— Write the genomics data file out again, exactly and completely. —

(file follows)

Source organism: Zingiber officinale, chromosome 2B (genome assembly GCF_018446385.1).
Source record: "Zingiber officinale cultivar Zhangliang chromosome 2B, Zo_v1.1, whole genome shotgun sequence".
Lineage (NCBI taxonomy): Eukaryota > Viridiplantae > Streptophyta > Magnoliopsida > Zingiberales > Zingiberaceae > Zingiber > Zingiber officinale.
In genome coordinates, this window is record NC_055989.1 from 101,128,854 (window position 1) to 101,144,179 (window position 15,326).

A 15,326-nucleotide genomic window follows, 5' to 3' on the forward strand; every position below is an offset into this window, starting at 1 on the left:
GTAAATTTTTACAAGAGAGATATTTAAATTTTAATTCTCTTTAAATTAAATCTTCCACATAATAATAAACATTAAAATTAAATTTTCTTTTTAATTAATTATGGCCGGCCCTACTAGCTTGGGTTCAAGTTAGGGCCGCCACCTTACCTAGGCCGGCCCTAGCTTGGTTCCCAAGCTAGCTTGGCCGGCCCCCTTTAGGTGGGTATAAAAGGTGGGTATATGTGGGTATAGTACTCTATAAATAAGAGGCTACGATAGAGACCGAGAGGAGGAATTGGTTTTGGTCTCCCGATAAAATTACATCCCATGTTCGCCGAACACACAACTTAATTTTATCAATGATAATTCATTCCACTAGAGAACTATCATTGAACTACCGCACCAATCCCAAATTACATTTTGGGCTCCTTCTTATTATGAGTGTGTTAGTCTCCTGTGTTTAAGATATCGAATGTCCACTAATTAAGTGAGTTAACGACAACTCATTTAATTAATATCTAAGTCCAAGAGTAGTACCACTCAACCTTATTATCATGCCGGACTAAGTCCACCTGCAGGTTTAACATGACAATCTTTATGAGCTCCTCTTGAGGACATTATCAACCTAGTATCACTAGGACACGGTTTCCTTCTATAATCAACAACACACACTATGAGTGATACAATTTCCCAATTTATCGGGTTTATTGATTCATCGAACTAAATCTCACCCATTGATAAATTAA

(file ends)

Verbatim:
Source organism: Zingiber officinale, chromosome 2B (genome assembly GCF_018446385.1).
Source record: "Zingiber officinale cultivar Zhangliang chromosome 2B, Zo_v1.1, whole genome shotgun sequence".
Lineage (NCBI taxonomy): Eukaryota > Viridiplantae > Streptophyta > Magnoliopsida > Zingiberales > Zingiberaceae > Zingiber > Zingiber officinale.
In genome coordinates, this window is record NC_055989.1 from 101,128,854 (window position 1) to 101,144,179 (window position 15,326).

A 15,326-nucleotide genomic window follows, 5' to 3' on the forward strand; every position below is an offset into this window, starting at 1 on the left:
GTAAATTTTTACAAGAGAGATATTTAAATTTTAATTCTCTTTAAATTAAATCTTCCACATAATAATAAACATTAAAATTAAATTTTCTTTTTAATTAATTATGGCCGGCCCTACTAGCTTGGGTTCAAGTTAGGGCCGCCACCTTACCTAGGCCGGCCCTAGCTTGGTTCCCAAGCTAGCTTGGCCGGCCCCCTTTAGGTGGGTATAAAAGGTGGGTATATGTGGGTATAGTACTCTATAAATAAGAGGCTACGATAGAGACCGAGAGGAGGAATTGGTTTTGGTCTCCCGATAAAATTACATCCCATGTTCGCCGAACACACAACTTAATTTTATCAATGATAATTCATTCCACTAGAGAACTATCATTGAACTACCGCACCAATCCCAAATTACATTTTGGGCTCCTTCTTATTATGAGTGTGTTAGTCTCCTGTGTTTAAGATATCGAATGTCCACTAATTAAGTGAGTTAACGACAACTCATTTAATTAATATCTAAGTCCAAGAGTAGTACCACTCAACCTTATTATCATGCCGGACTAAGTCCACCTGCAGGTTTAACATGACAATCTTTATGAGCTCCTCTTGAGGACATTATCAACCTAGTATCACTAGGACACGGTTTCCTTCTATAATCAACAACACACACTATGAGTGATACAATTTCCCAATTTATCGGGTTTATTGATTCATCGAACTAAATCTCACCCATTGATAAATTAA